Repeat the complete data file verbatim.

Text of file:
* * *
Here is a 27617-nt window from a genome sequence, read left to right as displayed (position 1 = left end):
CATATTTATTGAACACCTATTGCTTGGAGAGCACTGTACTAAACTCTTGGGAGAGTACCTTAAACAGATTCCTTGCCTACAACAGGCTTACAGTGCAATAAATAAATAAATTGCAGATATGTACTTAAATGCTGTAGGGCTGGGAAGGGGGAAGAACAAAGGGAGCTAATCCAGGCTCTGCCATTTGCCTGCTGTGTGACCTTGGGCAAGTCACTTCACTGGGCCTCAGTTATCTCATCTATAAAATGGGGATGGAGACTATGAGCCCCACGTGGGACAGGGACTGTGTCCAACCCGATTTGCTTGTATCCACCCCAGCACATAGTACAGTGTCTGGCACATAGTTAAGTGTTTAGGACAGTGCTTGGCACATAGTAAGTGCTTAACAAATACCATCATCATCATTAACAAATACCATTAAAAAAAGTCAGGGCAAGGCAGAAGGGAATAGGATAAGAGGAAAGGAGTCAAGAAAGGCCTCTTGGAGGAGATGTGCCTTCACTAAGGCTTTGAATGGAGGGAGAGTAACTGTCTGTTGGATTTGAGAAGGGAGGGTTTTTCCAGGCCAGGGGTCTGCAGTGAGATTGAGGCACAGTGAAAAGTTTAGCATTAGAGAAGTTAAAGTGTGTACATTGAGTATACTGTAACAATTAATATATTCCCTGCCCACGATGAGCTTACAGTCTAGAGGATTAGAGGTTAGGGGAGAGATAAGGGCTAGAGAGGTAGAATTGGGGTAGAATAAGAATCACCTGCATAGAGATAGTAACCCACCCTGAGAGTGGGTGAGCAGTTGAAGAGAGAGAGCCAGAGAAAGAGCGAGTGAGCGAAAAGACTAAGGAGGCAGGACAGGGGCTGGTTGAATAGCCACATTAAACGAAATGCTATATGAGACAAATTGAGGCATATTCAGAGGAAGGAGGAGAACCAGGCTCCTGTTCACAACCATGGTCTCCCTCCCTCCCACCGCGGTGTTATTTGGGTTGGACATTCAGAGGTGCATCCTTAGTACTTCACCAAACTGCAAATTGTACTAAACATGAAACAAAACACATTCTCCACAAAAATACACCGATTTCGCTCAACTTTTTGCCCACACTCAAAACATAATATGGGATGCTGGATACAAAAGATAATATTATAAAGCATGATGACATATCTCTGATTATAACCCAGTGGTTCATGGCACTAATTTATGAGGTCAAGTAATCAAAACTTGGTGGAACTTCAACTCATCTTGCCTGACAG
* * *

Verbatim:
Here is a 27617-nt window from a genome sequence, read left to right as displayed (position 1 = left end):
CATATTTATTGAACACCTATTGCTTGGAGAGCACTGTACTAAACTCTTGGGAGAGTACCTTAAACAGATTCCTTGCCTACAACAGGCTTACAGTGCAATAAATAAATAAATTGCAGATATGTACTTAAATGCTGTAGGGCTGGGAAGGGGGAAGAACAAAGGGAGCTAATCCAGGCTCTGCCATTTGCCTGCTGTGTGACCTTGGGCAAGTCACTTCACTGGGCCTCAGTTATCTCATCTATAAAATGGGGATGGAGACTATGAGCCCCACGTGGGACAGGGACTGTGTCCAACCCGATTTGCTTGTATCCACCCCAGCACATAGTACAGTGTCTGGCACATAGTTAAGTGTTTAGGACAGTGCTTGGCACATAGTAAGTGCTTAACAAATACCATCATCATCATTAACAAATACCATTAAAAAAAGTCAGGGCAAGGCAGAAGGGAATAGGATAAGAGGAAAGGAGTCAAGAAAGGCCTCTTGGAGGAGATGTGCCTTCACTAAGGCTTTGAATGGAGGGAGAGTAACTGTCTGTTGGATTTGAGAAGGGAGGGTTTTTCCAGGCCAGGGGTCTGCAGTGAGATTGAGGCACAGTGAAAAGTTTAGCATTAGAGAAGTTAAAGTGTGTACATTGAGTATACTGTAACAATTAATATATTCCCTGCCCACGATGAGCTTACAGTCTAGAGGATTAGAGGTTAGGGGAGAGATAAGGGCTAGAGAGGTAGAATTGGGGTAGAATAAGAATCACCTGCATAGAGATAGTAACCCACCCTGAGAGTGGGTGAGCAGTTGAAGAGAGAGAGCCAGAGAAAGAGCGAGTGAGCGAAAAGACTAAGGAGGCAGGACAGGGGCTGGTTGAATAGCCACATTAAACGAAATGCTATATGAGACAAATTGAGGCATATTCAGAGGAAGGAGGAGAACCAGGCTCCTGTTCACAACCATGGTCTCCCTCCCTCCCACCGCGGTGTTATTTGGGTTGGACATTCAGAGGTGCATCCTTAGTACTTCACCAAACTGCAAATTGTACTAAACATGAAACAAAACACATTCTCCACAAAAATACACCGATTTCGCTCAACTTTTTGCCCACACTCAAAACATAATATGGGATGCTGGATACAAAAGATAATATTATAAAGCATGATGACATATCTCTGATTATAACCCAGTGGTTCATGGCACTAATTTATGAGGTCAAGTAATCAAAACTTGGTGGAACTTCAACTCATCTTGCCTGACAG